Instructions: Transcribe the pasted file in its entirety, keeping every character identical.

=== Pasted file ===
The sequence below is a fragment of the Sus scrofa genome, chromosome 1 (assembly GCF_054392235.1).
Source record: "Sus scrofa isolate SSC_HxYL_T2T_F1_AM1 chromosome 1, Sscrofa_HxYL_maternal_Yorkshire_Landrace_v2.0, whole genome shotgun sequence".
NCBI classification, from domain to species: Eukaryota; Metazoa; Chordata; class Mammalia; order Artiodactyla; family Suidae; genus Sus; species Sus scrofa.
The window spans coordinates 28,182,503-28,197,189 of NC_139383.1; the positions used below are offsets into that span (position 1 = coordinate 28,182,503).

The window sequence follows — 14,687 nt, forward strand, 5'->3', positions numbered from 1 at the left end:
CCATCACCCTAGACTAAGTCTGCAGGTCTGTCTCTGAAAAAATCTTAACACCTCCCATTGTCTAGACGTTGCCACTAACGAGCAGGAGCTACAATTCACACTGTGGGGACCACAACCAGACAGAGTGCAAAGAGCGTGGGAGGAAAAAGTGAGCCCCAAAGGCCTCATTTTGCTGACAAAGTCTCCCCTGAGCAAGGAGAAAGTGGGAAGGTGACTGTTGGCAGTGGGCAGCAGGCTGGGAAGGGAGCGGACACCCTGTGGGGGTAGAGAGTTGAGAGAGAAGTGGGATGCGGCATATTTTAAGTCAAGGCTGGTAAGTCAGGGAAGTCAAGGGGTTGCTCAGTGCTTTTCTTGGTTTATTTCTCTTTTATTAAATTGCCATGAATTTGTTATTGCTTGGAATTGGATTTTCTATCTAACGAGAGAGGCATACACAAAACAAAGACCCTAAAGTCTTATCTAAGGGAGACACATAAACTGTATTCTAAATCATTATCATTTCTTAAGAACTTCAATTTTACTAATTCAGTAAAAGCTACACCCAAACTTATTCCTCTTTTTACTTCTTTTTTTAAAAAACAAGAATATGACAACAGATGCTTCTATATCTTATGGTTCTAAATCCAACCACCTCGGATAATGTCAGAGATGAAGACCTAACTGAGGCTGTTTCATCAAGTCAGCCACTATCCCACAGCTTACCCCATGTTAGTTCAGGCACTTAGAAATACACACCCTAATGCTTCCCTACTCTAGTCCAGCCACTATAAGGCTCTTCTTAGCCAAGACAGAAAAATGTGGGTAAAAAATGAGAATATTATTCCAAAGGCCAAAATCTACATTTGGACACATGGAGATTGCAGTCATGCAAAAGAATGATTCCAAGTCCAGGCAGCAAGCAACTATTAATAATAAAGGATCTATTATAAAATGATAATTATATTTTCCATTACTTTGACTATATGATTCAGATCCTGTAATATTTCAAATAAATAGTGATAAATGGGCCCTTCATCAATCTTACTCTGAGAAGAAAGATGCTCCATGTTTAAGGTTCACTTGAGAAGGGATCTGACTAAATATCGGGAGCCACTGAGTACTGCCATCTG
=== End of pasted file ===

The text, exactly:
The sequence below is a fragment of the Sus scrofa genome, chromosome 1 (assembly GCF_054392235.1).
Source record: "Sus scrofa isolate SSC_HxYL_T2T_F1_AM1 chromosome 1, Sscrofa_HxYL_maternal_Yorkshire_Landrace_v2.0, whole genome shotgun sequence".
NCBI classification, from domain to species: Eukaryota; Metazoa; Chordata; class Mammalia; order Artiodactyla; family Suidae; genus Sus; species Sus scrofa.
The window spans coordinates 28,182,503-28,197,189 of NC_139383.1; the positions used below are offsets into that span (position 1 = coordinate 28,182,503).

The window sequence follows — 14,687 nt, forward strand, 5'->3', positions numbered from 1 at the left end:
CCATCACCCTAGACTAAGTCTGCAGGTCTGTCTCTGAAAAAATCTTAACACCTCCCATTGTCTAGACGTTGCCACTAACGAGCAGGAGCTACAATTCACACTGTGGGGACCACAACCAGACAGAGTGCAAAGAGCGTGGGAGGAAAAAGTGAGCCCCAAAGGCCTCATTTTGCTGACAAAGTCTCCCCTGAGCAAGGAGAAAGTGGGAAGGTGACTGTTGGCAGTGGGCAGCAGGCTGGGAAGGGAGCGGACACCCTGTGGGGGTAGAGAGTTGAGAGAGAAGTGGGATGCGGCATATTTTAAGTCAAGGCTGGTAAGTCAGGGAAGTCAAGGGGTTGCTCAGTGCTTTTCTTGGTTTATTTCTCTTTTATTAAATTGCCATGAATTTGTTATTGCTTGGAATTGGATTTTCTATCTAACGAGAGAGGCATACACAAAACAAAGACCCTAAAGTCTTATCTAAGGGAGACACATAAACTGTATTCTAAATCATTATCATTTCTTAAGAACTTCAATTTTACTAATTCAGTAAAAGCTACACCCAAACTTATTCCTCTTTTTACTTCTTTTTTTAAAAAACAAGAATATGACAACAGATGCTTCTATATCTTATGGTTCTAAATCCAACCACCTCGGATAATGTCAGAGATGAAGACCTAACTGAGGCTGTTTCATCAAGTCAGCCACTATCCCACAGCTTACCCCATGTTAGTTCAGGCACTTAGAAATACACACCCTAATGCTTCCCTACTCTAGTCCAGCCACTATAAGGCTCTTCTTAGCCAAGACAGAAAAATGTGGGTAAAAAATGAGAATATTATTCCAAAGGCCAAAATCTACATTTGGACACATGGAGATTGCAGTCATGCAAAAGAATGATTCCAAGTCCAGGCAGCAAGCAACTATTAATAATAAAGGATCTATTATAAAATGATAATTATATTTTCCATTACTTTGACTATATGATTCAGATCCTGTAATATTTCAAATAAATAGTGATAAATGGGCCCTTCATCAATCTTACTCTGAGAAGAAAGATGCTCCATGTTTAAGGTTCACTTGAGAAGGGATCTGACTAAATATCGGGAGCCACTGAGTACTGCCATCTG